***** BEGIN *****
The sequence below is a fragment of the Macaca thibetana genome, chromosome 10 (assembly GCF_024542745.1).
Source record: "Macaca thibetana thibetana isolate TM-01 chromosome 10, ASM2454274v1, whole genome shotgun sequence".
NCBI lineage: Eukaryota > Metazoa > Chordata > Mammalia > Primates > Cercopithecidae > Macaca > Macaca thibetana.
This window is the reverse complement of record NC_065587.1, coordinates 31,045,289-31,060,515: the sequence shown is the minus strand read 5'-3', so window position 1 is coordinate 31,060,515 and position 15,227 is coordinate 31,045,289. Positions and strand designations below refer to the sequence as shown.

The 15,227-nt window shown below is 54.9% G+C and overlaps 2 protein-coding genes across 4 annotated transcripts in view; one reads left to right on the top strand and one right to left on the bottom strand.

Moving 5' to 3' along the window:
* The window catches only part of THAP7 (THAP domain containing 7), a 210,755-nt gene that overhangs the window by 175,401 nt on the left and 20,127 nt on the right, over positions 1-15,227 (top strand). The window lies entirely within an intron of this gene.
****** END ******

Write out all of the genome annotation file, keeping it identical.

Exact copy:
The sequence below is a fragment of the Macaca thibetana genome, chromosome 10 (assembly GCF_024542745.1).
Source record: "Macaca thibetana thibetana isolate TM-01 chromosome 10, ASM2454274v1, whole genome shotgun sequence".
NCBI lineage: Eukaryota > Metazoa > Chordata > Mammalia > Primates > Cercopithecidae > Macaca > Macaca thibetana.
This window is the reverse complement of record NC_065587.1, coordinates 31,045,289-31,060,515: the sequence shown is the minus strand read 5'-3', so window position 1 is coordinate 31,060,515 and position 15,227 is coordinate 31,045,289. Positions and strand designations below refer to the sequence as shown.

The 15,227-nt window shown below is 54.9% G+C and overlaps 2 protein-coding genes across 4 annotated transcripts in view; one reads left to right on the top strand and one right to left on the bottom strand.

Moving 5' to 3' along the window:
* The window catches only part of THAP7 (THAP domain containing 7), a 210,755-nt gene that overhangs the window by 175,401 nt on the left and 20,127 nt on the right, over positions 1-15,227 (top strand). The window lies entirely within an intron of this gene.